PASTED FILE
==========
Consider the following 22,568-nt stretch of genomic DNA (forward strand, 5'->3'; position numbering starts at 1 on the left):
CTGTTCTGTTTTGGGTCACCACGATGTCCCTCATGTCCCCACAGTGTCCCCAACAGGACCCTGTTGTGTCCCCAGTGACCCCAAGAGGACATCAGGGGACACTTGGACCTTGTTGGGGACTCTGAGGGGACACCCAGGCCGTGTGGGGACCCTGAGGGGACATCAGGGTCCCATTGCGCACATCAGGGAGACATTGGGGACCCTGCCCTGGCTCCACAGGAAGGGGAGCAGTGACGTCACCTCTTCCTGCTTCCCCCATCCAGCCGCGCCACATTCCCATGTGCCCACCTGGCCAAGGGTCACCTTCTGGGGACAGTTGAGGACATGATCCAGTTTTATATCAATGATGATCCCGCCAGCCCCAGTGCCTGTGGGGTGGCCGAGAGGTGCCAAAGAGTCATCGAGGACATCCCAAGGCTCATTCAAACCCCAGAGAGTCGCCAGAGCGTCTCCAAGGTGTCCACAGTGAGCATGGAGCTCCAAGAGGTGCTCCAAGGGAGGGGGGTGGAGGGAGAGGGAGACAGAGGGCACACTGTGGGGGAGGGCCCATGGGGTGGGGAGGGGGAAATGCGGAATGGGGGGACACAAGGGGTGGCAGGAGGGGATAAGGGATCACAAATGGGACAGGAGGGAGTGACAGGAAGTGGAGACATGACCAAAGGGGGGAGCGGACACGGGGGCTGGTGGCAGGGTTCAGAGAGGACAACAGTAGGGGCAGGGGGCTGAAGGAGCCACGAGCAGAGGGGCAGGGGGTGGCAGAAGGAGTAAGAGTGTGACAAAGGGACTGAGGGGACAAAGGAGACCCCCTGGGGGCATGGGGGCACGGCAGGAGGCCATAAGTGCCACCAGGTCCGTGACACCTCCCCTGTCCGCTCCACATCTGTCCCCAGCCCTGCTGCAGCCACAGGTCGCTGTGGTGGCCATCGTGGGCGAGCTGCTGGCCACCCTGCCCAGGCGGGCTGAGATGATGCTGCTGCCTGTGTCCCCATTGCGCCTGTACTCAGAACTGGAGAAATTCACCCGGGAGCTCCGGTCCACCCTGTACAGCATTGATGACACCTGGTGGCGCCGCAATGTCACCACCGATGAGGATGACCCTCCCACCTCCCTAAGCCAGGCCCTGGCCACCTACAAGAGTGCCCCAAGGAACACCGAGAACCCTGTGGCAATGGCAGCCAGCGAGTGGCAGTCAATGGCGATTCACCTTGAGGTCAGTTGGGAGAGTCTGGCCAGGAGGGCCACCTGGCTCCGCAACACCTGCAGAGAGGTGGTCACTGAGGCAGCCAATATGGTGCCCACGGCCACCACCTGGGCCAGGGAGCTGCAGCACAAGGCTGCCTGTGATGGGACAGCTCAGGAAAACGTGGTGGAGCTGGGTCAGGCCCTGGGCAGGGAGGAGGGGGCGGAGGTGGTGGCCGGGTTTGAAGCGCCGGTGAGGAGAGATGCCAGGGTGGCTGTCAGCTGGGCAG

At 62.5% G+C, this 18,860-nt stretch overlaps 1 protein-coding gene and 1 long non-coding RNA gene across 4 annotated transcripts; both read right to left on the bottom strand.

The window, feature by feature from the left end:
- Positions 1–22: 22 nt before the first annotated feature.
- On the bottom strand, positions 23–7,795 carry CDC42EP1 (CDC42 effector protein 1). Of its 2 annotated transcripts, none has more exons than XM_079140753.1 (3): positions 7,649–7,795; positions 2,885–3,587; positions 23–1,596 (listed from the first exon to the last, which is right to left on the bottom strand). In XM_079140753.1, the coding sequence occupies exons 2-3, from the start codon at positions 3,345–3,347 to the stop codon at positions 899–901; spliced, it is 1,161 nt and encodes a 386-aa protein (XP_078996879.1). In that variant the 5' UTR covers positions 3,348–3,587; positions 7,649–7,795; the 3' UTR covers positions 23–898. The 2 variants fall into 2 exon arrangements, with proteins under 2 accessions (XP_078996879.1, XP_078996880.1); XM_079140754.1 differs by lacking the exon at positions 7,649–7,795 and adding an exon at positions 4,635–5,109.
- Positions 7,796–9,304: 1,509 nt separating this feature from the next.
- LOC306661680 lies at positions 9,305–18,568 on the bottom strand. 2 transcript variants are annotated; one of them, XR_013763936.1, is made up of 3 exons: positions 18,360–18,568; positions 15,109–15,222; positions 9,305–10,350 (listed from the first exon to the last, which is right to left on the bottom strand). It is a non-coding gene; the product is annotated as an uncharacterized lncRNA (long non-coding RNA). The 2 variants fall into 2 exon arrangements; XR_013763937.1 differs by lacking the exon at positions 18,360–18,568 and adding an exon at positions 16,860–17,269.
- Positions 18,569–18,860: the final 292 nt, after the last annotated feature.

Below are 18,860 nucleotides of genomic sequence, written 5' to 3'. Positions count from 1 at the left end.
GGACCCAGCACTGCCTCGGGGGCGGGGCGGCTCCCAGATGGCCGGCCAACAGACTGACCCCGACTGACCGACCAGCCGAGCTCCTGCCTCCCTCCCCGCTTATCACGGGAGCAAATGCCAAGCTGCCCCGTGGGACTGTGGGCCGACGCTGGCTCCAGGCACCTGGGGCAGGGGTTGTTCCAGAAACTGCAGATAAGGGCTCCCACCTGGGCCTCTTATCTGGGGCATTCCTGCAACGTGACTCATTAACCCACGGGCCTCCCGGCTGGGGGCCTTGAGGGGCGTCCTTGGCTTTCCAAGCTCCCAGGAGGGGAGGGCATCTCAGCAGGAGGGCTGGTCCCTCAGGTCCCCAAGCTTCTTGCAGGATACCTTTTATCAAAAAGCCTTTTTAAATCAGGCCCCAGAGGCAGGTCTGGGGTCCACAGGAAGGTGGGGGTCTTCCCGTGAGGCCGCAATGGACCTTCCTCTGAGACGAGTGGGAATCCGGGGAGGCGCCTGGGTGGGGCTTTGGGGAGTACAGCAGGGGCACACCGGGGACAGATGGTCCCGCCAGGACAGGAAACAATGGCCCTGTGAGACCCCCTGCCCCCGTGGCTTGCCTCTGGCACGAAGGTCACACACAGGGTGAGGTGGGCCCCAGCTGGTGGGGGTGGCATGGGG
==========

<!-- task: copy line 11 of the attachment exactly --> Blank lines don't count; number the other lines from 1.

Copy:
GGACCCAGCACTGCCTCGGGGGCGGGGCGGCTCCCAGATGGCCGGCCAACAGACTGACCCCGACTGACCGACCAGCCGAGCTCCTGCCTCCCTCCCCGCTTATCACGGGAGCAAATGCCAAGCTGCCCCGTGGGACTGTGGGCCGACGCTGGCTCCAGGCACCTGGGGCAGGGGTTGTTCCAGAAACTGCAGATAAGGGCTCCCACCTGGGCCTCTTATCTGGGGCATTCCTGCAACGTGACTCATTAACCCACGGGCCTCCCGGCTGGGGGCCTTGAGGGGCGTCCTTGGCTTTCCAAGCTCCCAGGAGGGGAGGGCATCTCAGCAGGAGGGCTGGTCCCTCAGGTCCCCAAGCTTCTTGCAGGATACCTTTTATCAAAAAGCCTTTTTAAATCAGGCCCCAGAGGCAGGTCTGGGGTCCACAGGAAGGTGGGGGTCTTCCCGTGAGGCCGCAATGGACCTTCCTCTGAGACGAGTGGGAATCCGGGGAGGCGCCTGGGTGGGGCTTTGGGGAGTACAGCAGGGGCACACCGGGGACAGATGGTCCCGCCAGGACAGGAAACAATGGCCCTGTGAGACCCCCTGCCCCCGTGGCTTGCCTCTGGCACGAAGGTCACACACAGGGTGAGGTGGGCCCCAGCTGGTGGGGGTGGCATGGGG